Finding work as a convicted Criminal in South Africa is challenging, even if the crime was minor. Employers are allowed to ask applicants about their past criminal records, and failure to disclose any criminal convictions can lead to a later dismissal if the truth comes to light.
While it might seem unreasonable for an employer to discriminate against an applicant based on a minor crime, it is not always grounds for a case of unfair discrimination. Employers must however consider the nature of the crime and the responsibilities of the position.
In 2009 the South African Justice Department implemented a law to help those who wanted their record clean to make applying for jobs easier, and to assist anyone convicted of apartheid era crimes.
The expungement procedure results in the lawful clearance and removal of a criminal record on an individual's record from the National Criminal Register. This will allow a person to carry on with life without a criminal record being an obstruction to employment opportunities.
Who may apply for the expungement of a criminal record?
According to the Department Of Justice and Constitutional Development a person may apply if:
- The Sentence of imprisonment was suspended wholly
- The sentence was correctional supervision in terms of section 276(1)(h) of the Act
- They have not been convicted and sentenced to a period of imprisonment without the option of a fine during those ten years
- The sentence was corporal punishment
- The sentence was postponed or the person was cautioned and discharged
- A period of 10 years has passed after the date of the conviction for that offence
- The sentence was a fine not exceeding R20 000
- The sentence was imprisonment with the option to pay a fine (not more than R20 000) instead of serving the period of imprisonment
- Proof is provided that a person’s name has been removed from the National Register of Sex Offenders or the National Child Protection Register, if relevant
A person will not qualify if:- He or she was convicted of a sexual offence against a child or a person who is mentally disabled or of an offence, where he or she was found to be unsuitable to work with children.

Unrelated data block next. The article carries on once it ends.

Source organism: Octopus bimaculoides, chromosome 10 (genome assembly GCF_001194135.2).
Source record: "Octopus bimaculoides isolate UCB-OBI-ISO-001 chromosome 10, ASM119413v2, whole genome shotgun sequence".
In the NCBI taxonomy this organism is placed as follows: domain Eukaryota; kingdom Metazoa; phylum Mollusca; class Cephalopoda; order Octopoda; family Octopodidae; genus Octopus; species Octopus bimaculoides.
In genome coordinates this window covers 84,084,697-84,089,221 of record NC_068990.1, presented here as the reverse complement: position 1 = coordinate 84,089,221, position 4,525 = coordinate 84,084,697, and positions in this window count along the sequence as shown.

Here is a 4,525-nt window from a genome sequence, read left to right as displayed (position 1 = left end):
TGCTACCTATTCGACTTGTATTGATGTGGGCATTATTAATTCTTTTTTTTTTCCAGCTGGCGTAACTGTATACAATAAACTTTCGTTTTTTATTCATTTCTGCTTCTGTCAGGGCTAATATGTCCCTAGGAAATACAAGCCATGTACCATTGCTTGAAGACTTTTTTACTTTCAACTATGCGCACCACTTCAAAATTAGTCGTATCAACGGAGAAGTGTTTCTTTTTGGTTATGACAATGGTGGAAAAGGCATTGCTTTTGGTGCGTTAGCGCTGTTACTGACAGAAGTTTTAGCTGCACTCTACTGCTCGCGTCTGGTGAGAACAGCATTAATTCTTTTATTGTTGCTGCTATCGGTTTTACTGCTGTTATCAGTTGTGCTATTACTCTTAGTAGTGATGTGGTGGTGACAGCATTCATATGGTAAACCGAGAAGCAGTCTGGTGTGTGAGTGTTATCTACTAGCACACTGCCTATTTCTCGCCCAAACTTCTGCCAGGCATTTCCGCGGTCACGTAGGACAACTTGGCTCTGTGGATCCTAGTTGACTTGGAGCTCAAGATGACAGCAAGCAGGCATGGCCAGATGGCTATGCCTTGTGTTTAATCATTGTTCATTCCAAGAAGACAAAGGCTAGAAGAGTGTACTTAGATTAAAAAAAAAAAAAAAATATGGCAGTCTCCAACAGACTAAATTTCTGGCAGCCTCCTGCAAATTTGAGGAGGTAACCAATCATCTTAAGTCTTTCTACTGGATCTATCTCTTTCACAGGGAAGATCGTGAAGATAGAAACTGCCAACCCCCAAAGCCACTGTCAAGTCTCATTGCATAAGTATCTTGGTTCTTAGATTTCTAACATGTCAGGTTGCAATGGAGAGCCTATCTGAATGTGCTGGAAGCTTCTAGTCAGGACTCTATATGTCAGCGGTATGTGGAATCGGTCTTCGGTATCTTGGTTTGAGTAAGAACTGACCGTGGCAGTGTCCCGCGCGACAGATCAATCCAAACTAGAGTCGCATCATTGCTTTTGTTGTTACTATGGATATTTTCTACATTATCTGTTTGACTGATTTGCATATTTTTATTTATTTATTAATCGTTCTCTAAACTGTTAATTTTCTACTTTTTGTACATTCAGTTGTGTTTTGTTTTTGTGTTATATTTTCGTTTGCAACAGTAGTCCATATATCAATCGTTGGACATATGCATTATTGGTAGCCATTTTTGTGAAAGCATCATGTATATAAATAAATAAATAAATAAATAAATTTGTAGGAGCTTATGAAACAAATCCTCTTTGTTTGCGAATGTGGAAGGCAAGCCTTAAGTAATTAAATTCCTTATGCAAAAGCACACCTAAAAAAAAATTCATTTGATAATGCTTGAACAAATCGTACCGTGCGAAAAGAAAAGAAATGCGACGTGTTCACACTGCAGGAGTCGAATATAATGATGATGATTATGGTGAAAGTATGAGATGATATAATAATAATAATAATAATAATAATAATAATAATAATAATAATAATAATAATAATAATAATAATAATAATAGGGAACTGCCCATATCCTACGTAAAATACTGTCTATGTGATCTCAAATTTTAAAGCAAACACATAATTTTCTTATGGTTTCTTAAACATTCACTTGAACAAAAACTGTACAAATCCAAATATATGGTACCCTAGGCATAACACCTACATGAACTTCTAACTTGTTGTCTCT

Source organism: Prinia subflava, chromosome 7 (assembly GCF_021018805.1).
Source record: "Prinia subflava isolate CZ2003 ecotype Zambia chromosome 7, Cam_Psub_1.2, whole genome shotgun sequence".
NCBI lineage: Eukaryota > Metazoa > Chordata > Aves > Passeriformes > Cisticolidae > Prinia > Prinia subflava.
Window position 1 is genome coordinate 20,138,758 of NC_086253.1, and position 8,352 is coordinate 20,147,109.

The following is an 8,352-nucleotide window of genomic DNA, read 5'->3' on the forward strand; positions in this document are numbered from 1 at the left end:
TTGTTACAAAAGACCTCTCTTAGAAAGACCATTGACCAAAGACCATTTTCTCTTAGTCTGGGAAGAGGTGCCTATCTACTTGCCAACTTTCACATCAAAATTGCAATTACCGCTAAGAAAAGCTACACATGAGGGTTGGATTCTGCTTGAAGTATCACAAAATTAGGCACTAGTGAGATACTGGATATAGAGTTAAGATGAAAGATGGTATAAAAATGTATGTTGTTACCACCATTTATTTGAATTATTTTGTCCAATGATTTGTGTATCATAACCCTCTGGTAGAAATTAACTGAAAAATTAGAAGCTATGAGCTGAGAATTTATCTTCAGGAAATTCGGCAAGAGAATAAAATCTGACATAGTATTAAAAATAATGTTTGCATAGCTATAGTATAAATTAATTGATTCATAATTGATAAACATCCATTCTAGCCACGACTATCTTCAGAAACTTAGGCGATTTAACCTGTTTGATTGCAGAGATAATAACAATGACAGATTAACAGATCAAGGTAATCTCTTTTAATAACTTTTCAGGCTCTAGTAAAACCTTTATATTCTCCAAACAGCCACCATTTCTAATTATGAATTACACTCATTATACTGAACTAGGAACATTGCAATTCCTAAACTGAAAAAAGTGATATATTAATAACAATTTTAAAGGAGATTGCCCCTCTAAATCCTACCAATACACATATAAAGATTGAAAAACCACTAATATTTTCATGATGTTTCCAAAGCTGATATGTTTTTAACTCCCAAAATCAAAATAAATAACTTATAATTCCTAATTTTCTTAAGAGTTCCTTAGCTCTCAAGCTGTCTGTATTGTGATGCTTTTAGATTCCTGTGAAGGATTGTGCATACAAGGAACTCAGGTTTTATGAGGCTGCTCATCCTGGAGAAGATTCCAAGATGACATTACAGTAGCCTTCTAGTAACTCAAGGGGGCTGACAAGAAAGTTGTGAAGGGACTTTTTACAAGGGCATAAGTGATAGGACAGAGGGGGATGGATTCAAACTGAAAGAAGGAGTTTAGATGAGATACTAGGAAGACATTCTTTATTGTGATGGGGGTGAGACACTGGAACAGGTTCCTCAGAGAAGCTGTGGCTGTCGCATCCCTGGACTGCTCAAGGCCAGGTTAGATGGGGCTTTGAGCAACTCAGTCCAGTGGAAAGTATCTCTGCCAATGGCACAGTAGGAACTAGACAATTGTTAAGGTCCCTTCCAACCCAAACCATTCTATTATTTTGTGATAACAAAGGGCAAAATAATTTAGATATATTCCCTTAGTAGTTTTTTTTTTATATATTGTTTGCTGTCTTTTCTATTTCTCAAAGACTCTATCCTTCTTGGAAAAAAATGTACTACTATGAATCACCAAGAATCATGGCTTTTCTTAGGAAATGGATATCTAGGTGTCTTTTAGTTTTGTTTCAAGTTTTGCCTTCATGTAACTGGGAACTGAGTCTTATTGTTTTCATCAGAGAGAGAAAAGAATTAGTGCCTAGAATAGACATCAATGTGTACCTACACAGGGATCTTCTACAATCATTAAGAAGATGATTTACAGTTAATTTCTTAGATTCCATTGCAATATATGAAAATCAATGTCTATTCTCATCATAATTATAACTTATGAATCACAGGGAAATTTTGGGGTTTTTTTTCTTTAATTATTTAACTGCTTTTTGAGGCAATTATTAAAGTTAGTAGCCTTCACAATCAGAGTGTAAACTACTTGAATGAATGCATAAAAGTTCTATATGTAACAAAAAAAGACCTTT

- He or she was sentenced to direct imprisonment.
- A fine of more than R20 000 was imposed.
For more information about who may qualify, see Application for Expungement of a Criminal Record
Note:- Before submitting the application for expungement of a conviction, a clearance certificate showing that a period of 10 years has lapsed after the conviction(s) and sentence(s), must be obtained from the Criminal Record Centre of the South African Police Service. The clearance certificate must be attached to the application.
- If the person’s name has been included in the National Register for Sex Offenders, a confirmation must be obtained from the Registrar that his or her name has been removed from the Register. The confirmation or a certified true copy of the confirmation must be attached to the application.
- If the person’s name has been included in the National Child Protection Register, a confirmation must be obtained from the Director- General: Social Development that his or her name has been removed from the Register. The confirmation or a certified true copy of the confirmation must be attached to the application.
What does the process entail?
Once the applicant has completed the relevant application form they can be posted or delivered by hand, together with the relevant attachments, to the Director-General: Justice and Constitutional Development at
Postal Address: Private Bag X 81 Pretoria 0001
or Street Address: Momentum Centre, 329 Pretorius Street (corner of Pretorius and Prinsloo streets), Pretoria 0001
If the Director-General is satisfied that a person meets the requirements the head of the Criminal Record Centre of the South African Police Service will confirm to the person in writing that the conviction(s) and sentence(s) in question has/have been expunged. If the application for expungement is refused, the person will be informed by post of this decision and the reasons for the decision.
The service is rendered free of charge by the Department of Justice and Constitutional Development, but a number of businesses exist to help facilitate the process for a fee (from about R2200 for the whole process), or a lawyer can be hired to assist.
Find the application forms here
Further enquiries can be emailed to [email protected]